|Karl Isidor Beck
Karl Isidor Beck (1 May 1817 Baja, Hungary - 10 April 1879 Vienna) was an Austrian poet.
The son of a Jewish merchant, he studied in Pest, Vienna and Leipzig. He lived in Berlin from 1844 until the outbreak of the Revolutions of 1848, and subsequently in Vienna, where he was an editor of the Lloyd.
His poetic writings interpret the national life and spirit of Hungary. Among his works are:
- Nächte, gepanzerte Lieder (Nights, armored lyrics; 1838), a collection of poems which was well received
- Stille Lieder (Quiet lyrics; 1839)
- Saul (Leipzig, 1841), a drama
- Jankó, der ungarische Rosshirt (Jankó, the Hungarian horse tender; Leipzig, 1842; 3d ed., 1870), a romance in verse that established his reputation, considered by some to be his best work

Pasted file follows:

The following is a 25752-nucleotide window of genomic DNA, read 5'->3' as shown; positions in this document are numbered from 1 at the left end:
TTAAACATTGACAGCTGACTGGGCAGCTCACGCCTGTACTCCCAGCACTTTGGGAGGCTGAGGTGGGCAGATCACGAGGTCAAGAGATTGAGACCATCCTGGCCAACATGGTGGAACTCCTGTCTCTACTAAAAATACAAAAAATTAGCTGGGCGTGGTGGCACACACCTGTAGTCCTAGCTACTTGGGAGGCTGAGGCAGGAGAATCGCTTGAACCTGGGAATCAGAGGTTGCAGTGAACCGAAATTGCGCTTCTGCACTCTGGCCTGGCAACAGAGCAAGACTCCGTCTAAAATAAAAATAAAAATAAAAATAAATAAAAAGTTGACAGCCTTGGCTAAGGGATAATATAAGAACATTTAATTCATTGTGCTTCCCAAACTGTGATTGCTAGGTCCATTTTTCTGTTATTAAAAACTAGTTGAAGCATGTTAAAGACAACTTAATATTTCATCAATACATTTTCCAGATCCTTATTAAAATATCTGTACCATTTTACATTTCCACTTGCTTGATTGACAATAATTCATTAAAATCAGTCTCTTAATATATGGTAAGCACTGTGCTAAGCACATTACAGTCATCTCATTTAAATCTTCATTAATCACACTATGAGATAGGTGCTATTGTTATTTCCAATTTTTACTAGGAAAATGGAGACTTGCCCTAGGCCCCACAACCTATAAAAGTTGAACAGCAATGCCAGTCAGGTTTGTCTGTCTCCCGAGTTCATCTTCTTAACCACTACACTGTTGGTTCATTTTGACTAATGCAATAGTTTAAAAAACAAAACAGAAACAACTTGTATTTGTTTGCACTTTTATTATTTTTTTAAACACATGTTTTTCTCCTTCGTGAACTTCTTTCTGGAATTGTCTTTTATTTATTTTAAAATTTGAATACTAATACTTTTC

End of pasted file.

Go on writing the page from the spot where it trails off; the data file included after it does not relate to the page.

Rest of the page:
- Gesammelte Gedichte (Collected poems; Berlin, 1844; 9th ed. 1869)
- Lieder vom armen Mann (Songs of the Poor Man; Berlin, 1846)
- Aus der Heimat (From home; Dresden, 1852; 4th ed. 1862)
- Mater Dolorosa (Berlin, 1853), a novel
- Jadwiga (Lepzig, 1863), a tale in verse
- Elegieen (Vienna, 1869)
- Ripley, George; Dana, Charles A., eds. (1879). "Beck, Karl". The American Cyclopædia.
- Gilman, D. C.; Thurston, H. T.; Colby, F. M., eds. (1905). "Beck, Karl". New International Encyclopedia (1st ed.). New York: Dodd, Mead.
- Rines, George Edwin, ed. (1920). "Beck, Karl". Encyclopedia Americana.
- German Wikipedia